By Gillian French | AHL On The Beat
Development is the name of the game in the American Hockey League. Players enter as boys and leave as men. Albany Devils defenseman Reece Scarlett is in the midst of that transition. The 24-year-old is in his fourth season with the team and has grown as a players and a person on and off the ice. For the 2016-17 season, he has been given a leadership role and now takes home-ice with an A stitched on his jersey.
“I think each year he has definitely gotten better both offensively and defensively,” said Head Coach Rick Kowalsky. “But I think this year for sure he’s definitely come in and been a leader.”
The Devils fifth pick in the 2011 NHL Draft, Scarlett began his junior hockey career in 2008 at the age of 16. While in the WHL, he completed four seasons with the Swift Current Broncos, posting 25 goals and 107 assists for 132 points in 276 games.
In 2013, he joined the Devils organization at the young age of 20, making his professional debut on October 12, 2013 against Utica, and scoring his first goal a little over a month later. In his first year he tied for third on the team with six power-play goals and a +11 rating.
Since then, Scarlett has developed from someone who was an on-again-off-again player to an alternate captain. It’s clear he’s become more comfortable with the league and with himself as a player. He has improved each year on the ice and sets a tone for the players around him.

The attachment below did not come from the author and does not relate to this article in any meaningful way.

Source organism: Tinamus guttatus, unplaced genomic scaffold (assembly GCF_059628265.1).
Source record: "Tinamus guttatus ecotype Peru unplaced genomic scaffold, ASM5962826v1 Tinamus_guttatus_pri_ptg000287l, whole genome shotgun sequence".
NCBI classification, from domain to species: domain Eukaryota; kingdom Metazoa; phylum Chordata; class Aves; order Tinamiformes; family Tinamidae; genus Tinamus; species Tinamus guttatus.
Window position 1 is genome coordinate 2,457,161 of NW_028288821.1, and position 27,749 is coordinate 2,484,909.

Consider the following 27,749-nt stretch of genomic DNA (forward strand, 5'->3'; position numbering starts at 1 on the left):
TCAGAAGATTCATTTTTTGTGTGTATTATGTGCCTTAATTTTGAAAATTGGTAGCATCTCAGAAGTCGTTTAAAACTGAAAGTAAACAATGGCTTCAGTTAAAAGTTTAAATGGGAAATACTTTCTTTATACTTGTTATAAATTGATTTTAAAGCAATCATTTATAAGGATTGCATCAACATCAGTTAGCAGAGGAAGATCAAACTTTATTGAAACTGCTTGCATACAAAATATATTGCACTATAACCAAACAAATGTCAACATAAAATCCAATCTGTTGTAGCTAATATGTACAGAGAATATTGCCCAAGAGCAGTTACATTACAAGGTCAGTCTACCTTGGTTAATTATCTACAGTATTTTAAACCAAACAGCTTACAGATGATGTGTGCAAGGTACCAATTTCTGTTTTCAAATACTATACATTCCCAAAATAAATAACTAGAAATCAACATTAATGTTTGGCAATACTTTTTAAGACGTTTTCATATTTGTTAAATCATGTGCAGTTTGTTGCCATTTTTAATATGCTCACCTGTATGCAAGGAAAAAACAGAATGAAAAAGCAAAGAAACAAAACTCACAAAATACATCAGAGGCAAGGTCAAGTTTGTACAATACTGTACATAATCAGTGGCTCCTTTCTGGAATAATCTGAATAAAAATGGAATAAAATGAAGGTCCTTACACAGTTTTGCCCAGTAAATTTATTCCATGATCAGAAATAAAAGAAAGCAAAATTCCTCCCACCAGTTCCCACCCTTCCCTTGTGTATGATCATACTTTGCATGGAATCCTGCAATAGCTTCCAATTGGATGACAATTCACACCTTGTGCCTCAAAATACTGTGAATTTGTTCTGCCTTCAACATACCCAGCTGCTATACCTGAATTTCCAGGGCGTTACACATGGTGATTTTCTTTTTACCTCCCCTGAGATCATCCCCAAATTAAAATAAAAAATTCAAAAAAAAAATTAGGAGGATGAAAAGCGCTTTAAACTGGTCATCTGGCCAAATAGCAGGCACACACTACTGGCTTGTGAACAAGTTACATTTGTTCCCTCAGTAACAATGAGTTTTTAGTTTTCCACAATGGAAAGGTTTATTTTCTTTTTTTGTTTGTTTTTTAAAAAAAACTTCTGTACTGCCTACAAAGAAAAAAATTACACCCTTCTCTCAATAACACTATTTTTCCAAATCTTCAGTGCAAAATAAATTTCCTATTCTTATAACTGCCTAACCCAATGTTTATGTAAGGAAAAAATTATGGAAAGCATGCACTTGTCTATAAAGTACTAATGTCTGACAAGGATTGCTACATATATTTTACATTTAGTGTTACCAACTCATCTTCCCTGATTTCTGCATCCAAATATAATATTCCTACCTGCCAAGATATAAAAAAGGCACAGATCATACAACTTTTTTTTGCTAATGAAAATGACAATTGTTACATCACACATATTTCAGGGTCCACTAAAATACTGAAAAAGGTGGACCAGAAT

“It’s obviously a huge honor anytime you’re a leader on a hockey team,” said Scarlett. “But it’s my fourth year of pro hockey. It’s my fourth year in this organization and I feel like it’s definitely time for me to step up and start to take one of those roles. And like I said, it’s a huge honor, but I’m very happy about it.”
In 167 career AHL games, Scarlett has posted 12 goals and 60 assists for 72 points and a +15 rating. Last season, he posted a career-high 26 points (4g-22a) in 60 outings.
The Sherwood Park, Alberta-native is now an experienced player on a team full of new players. Even returning players can look up to him for assurance and support.
“This year he’s definitely come in and been a leader,” said fellow alternate captain Seth Helgeson. “He has to be a guy that guys look up to and definitely a guy that you can go to and ask questions. He’s knowledgeable about our team and definitely someone who is a good role model and a good leader. He’s someone we need to be successful.”
Scarlett believes the captains, including Rod Pelley, Carter Camper, and Andrew MacWilliam, have the leadership role “well covered.”
Scarlett will contribute by “day-in and day-out bringing my best attitude and my best effort to practice, to the rink, to the games, to work out, anything. It’s just about showing up and always putting your best foot forward. I think that’s the best way to lead. I’m sort of a quieter guy and it’s definitely just a lead by example situation and when things need to be said I’ll say them. But, you lead by how you carry yourself.”